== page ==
In sharp contrast to many arty Canadian indie pics, Gary Burns' "Kitchen Party" serves up a cinematic meal that's heavy on the sort of adolescent comedy more often seen in such American films as "Wayne's World" and "Fast Times at Ridgemont High." Although Burns stumbles when he tries to add some darker shading in the second half, for the most part this is a remarkably funny slice of teen-angst filmmaking that should elicit interest from specialized U.S. distribs.
In sharp contrast to many arty Canadian indie pics, Gary Burns’ “Kitchen Party” serves up a cinematic meal that’s heavy on the sort of adolescent comedy more often seen in such American films as “Wayne’s World” and “Fast Times at Ridgemont High.” Although Burns stumbles when he tries to add some darker shading in the second half, for the most part this is a remarkably funny slice of teen-angst filmmaking that should elicit interest from specialized U.S. distribs.
All the same, pic might well be caught between two audiences, with arthouse crowds less than crazy about its broad-appeal comedy, and mainstream auds possibly turned off by the low-budget production values. Those who make it past their preconceptions will almost certainly be pleased by this original, witty rock ‘n’ roll comedy of teen manners.
Story is built around two very different parties, one featuring the kids and one across town, where the kids’ parents are celebrating. Scott (Scott Speedman) is the guy hosting the kitchen party, so-called because his parents have made it clear that the rest of the house, which is spotlessly clean, is strictly off-limits. So Scott and his pals begin drinking and chitchatting in their designated party space, while Scott’s mysterious, antisocial brother, Steve (Jason Wiles), listens to loud rock music down in the basement.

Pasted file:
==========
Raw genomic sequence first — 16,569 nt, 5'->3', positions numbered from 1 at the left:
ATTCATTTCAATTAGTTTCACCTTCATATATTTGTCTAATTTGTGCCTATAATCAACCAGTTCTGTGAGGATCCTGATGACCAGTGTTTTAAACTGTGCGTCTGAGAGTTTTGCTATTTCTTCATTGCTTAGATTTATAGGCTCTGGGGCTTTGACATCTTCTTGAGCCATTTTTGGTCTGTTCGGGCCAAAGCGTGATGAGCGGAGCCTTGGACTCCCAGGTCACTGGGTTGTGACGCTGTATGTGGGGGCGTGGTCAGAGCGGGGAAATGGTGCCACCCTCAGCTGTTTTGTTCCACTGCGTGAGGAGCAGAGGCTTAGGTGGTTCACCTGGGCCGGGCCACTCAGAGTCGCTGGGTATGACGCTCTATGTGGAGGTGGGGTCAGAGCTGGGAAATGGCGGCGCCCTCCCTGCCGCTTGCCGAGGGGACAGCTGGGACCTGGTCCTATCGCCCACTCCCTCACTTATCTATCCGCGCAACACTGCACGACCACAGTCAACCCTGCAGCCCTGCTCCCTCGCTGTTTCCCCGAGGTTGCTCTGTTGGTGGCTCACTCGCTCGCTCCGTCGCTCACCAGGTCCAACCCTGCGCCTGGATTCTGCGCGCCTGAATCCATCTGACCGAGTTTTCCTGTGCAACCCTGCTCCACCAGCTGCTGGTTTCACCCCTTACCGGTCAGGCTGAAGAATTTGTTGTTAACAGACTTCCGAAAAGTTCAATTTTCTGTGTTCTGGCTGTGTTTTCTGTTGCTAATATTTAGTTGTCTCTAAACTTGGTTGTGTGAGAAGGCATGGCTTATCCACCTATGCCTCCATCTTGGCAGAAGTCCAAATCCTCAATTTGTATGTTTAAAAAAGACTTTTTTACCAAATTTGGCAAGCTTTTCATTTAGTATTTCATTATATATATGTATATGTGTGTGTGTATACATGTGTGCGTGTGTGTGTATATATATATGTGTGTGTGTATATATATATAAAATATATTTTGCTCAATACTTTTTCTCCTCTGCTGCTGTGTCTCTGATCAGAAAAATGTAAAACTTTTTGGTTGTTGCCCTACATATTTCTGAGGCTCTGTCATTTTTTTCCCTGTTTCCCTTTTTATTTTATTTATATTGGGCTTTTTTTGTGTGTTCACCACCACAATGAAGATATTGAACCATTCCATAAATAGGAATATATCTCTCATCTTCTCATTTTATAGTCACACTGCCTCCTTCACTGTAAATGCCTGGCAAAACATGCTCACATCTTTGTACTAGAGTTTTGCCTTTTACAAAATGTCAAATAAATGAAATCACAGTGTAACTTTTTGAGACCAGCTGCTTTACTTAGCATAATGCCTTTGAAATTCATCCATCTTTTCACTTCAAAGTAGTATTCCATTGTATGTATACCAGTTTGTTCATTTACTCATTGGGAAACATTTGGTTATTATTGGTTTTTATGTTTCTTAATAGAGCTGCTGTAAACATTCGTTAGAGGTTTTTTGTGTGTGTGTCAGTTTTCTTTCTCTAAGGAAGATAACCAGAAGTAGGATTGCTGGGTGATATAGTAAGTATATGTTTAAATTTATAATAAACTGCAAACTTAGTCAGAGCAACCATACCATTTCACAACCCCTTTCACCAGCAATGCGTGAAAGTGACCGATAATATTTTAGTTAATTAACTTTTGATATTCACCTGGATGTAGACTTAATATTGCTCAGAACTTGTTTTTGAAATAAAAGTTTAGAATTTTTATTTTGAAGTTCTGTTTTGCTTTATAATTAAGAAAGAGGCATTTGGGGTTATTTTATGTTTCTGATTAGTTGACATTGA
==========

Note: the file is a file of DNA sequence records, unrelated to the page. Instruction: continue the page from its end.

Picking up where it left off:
At the other end of town, Scott’s parents and two other couples are also in party mode, and their dinner is even more of a drunken affair than their kids’ bash. Les Jr. (Dave Cox), whose parents are at the grown-up party, has a series of fender-benders outside the liquor store, while his dad (Jerry Wasserman) gets into a fight with Scott’s father, Brent (Kevin McNulty), when Brent suggests that Les Jr. may be gay.
Soon enough, events take a turn for the worse at both parties. The parents start bickering with increasing bitterness, and the younger demo’s fiesta is disrupted when Scott’s g.f., Tammy (Laura Harris), takes off with Scott’s arch rival, brother Steve.
Burns, whose first feature, “The Suburbanators,” covered similar turf, has a keen eye for the strange customs and social codes of suburban kids, and much of the humor in the writing comes from his dead-on depiction of these ordinary teenagers. The parents’ get-together also gives Burns an opportunity to deliver some top-notch comic dialogue, though the older characters are less finely drawn than their younger counterparts.
Perfs are fairly good throughout, though no one thesp stands out. Lensing emphasizes a generic suburban landscape, and Douglas Hardwick’s art direction effectively creates the quintessential pre-fab, faceless home in Scott’s house. Soundtrack features a slew of low-fi alternative rock acts.